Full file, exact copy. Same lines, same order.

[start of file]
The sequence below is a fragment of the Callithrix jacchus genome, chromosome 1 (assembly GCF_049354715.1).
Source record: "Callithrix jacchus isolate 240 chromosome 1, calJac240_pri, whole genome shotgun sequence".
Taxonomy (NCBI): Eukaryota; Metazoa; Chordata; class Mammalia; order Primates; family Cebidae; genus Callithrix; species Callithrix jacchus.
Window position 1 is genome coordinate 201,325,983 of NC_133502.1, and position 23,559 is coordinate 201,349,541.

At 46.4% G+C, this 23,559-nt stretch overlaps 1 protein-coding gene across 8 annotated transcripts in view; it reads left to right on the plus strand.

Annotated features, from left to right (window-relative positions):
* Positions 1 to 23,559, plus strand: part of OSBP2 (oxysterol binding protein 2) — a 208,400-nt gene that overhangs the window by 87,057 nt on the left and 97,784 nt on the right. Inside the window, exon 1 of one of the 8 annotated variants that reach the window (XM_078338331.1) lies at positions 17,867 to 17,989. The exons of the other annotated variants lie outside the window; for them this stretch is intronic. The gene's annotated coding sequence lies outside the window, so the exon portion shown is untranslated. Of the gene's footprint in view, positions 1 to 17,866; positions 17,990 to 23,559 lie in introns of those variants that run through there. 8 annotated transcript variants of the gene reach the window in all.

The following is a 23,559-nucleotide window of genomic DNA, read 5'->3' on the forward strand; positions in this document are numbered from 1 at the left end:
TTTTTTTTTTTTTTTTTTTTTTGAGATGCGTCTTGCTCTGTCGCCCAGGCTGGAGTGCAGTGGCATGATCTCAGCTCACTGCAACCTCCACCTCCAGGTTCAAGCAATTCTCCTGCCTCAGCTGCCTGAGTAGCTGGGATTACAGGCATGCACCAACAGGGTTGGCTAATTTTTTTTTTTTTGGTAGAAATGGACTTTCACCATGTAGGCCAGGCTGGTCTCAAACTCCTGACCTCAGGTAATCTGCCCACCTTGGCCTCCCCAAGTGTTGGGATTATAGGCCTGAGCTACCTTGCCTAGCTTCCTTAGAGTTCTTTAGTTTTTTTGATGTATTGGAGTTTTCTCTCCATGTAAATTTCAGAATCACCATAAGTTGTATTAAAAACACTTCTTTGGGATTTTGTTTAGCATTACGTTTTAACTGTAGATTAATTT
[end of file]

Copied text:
The sequence below is a fragment of the Callithrix jacchus genome, chromosome 1 (assembly GCF_049354715.1).
Source record: "Callithrix jacchus isolate 240 chromosome 1, calJac240_pri, whole genome shotgun sequence".
Taxonomy (NCBI): Eukaryota; Metazoa; Chordata; class Mammalia; order Primates; family Cebidae; genus Callithrix; species Callithrix jacchus.
Window position 1 is genome coordinate 201,325,983 of NC_133502.1, and position 23,559 is coordinate 201,349,541.

At 46.4% G+C, this 23,559-nt stretch overlaps 1 protein-coding gene across 8 annotated transcripts in view; it reads left to right on the plus strand.

Annotated features, from left to right (window-relative positions):
* Positions 1 to 23,559, plus strand: part of OSBP2 (oxysterol binding protein 2) — a 208,400-nt gene that overhangs the window by 87,057 nt on the left and 97,784 nt on the right. Inside the window, exon 1 of one of the 8 annotated variants that reach the window (XM_078338331.1) lies at positions 17,867 to 17,989. The exons of the other annotated variants lie outside the window; for them this stretch is intronic. The gene's annotated coding sequence lies outside the window, so the exon portion shown is untranslated. Of the gene's footprint in view, positions 1 to 17,866; positions 17,990 to 23,559 lie in introns of those variants that run through there. 8 annotated transcript variants of the gene reach the window in all.

The following is a 23,559-nucleotide window of genomic DNA, read 5'->3' on the forward strand; positions in this document are numbered from 1 at the left end:
TTTTTTTTTTTTTTTTTTTTTTGAGATGCGTCTTGCTCTGTCGCCCAGGCTGGAGTGCAGTGGCATGATCTCAGCTCACTGCAACCTCCACCTCCAGGTTCAAGCAATTCTCCTGCCTCAGCTGCCTGAGTAGCTGGGATTACAGGCATGCACCAACAGGGTTGGCTAATTTTTTTTTTTTTGGTAGAAATGGACTTTCACCATGTAGGCCAGGCTGGTCTCAAACTCCTGACCTCAGGTAATCTGCCCACCTTGGCCTCCCCAAGTGTTGGGATTATAGGCCTGAGCTACCTTGCCTAGCTTCCTTAGAGTTCTTTAGTTTTTTTGATGTATTGGAGTTTTCTCTCCATGTAAATTTCAGAATCACCATAAGTTGTATTAAAAACACTTCTTTGGGATTTTGTTTAGCATTACGTTTTAACTGTAGATTAATTT